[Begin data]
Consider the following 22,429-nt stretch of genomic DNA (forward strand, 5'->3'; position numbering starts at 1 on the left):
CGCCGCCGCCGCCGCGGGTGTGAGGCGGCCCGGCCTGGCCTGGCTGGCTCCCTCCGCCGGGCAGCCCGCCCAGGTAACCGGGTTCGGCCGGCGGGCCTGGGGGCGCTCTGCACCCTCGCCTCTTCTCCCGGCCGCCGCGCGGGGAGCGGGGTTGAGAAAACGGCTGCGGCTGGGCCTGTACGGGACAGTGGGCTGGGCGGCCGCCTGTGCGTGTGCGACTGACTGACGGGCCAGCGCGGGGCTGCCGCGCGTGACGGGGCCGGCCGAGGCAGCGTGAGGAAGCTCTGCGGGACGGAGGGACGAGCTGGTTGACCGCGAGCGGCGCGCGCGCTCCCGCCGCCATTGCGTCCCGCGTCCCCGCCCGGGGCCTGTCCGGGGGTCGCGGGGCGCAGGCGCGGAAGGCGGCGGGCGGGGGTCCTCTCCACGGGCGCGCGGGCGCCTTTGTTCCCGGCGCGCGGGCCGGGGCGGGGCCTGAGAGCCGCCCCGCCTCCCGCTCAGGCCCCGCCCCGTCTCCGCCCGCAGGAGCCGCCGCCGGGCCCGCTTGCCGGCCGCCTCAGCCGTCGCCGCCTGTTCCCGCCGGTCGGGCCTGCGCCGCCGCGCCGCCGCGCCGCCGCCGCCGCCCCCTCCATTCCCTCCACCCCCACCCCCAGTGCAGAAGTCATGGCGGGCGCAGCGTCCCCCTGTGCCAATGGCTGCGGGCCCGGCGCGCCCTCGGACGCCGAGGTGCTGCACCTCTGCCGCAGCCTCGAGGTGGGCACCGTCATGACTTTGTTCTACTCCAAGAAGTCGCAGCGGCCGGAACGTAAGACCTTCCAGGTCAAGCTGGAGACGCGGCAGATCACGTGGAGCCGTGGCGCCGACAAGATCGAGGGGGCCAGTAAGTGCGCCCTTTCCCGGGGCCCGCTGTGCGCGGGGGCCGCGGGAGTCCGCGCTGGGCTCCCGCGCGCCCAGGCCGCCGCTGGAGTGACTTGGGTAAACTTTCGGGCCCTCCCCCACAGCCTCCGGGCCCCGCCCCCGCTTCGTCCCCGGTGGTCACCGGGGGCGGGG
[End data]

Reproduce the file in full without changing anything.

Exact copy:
Consider the following 22,429-nt stretch of genomic DNA (forward strand, 5'->3'; position numbering starts at 1 on the left):
CGCCGCCGCCGCCGCGGGTGTGAGGCGGCCCGGCCTGGCCTGGCTGGCTCCCTCCGCCGGGCAGCCCGCCCAGGTAACCGGGTTCGGCCGGCGGGCCTGGGGGCGCTCTGCACCCTCGCCTCTTCTCCCGGCCGCCGCGCGGGGAGCGGGGTTGAGAAAACGGCTGCGGCTGGGCCTGTACGGGACAGTGGGCTGGGCGGCCGCCTGTGCGTGTGCGACTGACTGACGGGCCAGCGCGGGGCTGCCGCGCGTGACGGGGCCGGCCGAGGCAGCGTGAGGAAGCTCTGCGGGACGGAGGGACGAGCTGGTTGACCGCGAGCGGCGCGCGCGCTCCCGCCGCCATTGCGTCCCGCGTCCCCGCCCGGGGCCTGTCCGGGGGTCGCGGGGCGCAGGCGCGGAAGGCGGCGGGCGGGGGTCCTCTCCACGGGCGCGCGGGCGCCTTTGTTCCCGGCGCGCGGGCCGGGGCGGGGCCTGAGAGCCGCCCCGCCTCCCGCTCAGGCCCCGCCCCGTCTCCGCCCGCAGGAGCCGCCGCCGGGCCCGCTTGCCGGCCGCCTCAGCCGTCGCCGCCTGTTCCCGCCGGTCGGGCCTGCGCCGCCGCGCCGCCGCGCCGCCGCCGCCGCCCCCTCCATTCCCTCCACCCCCACCCCCAGTGCAGAAGTCATGGCGGGCGCAGCGTCCCCCTGTGCCAATGGCTGCGGGCCCGGCGCGCCCTCGGACGCCGAGGTGCTGCACCTCTGCCGCAGCCTCGAGGTGGGCACCGTCATGACTTTGTTCTACTCCAAGAAGTCGCAGCGGCCGGAACGTAAGACCTTCCAGGTCAAGCTGGAGACGCGGCAGATCACGTGGAGCCGTGGCGCCGACAAGATCGAGGGGGCCAGTAAGTGCGCCCTTTCCCGGGGCCCGCTGTGCGCGGGGGCCGCGGGAGTCCGCGCTGGGCTCCCGCGCGCCCAGGCCGCCGCTGGAGTGACTTGGGTAAACTTTCGGGCCCTCCCCCACAGCCTCCGGGCCCCGCCCCCGCTTCGTCCCCGGTGGTCACCGGGGGCGGGG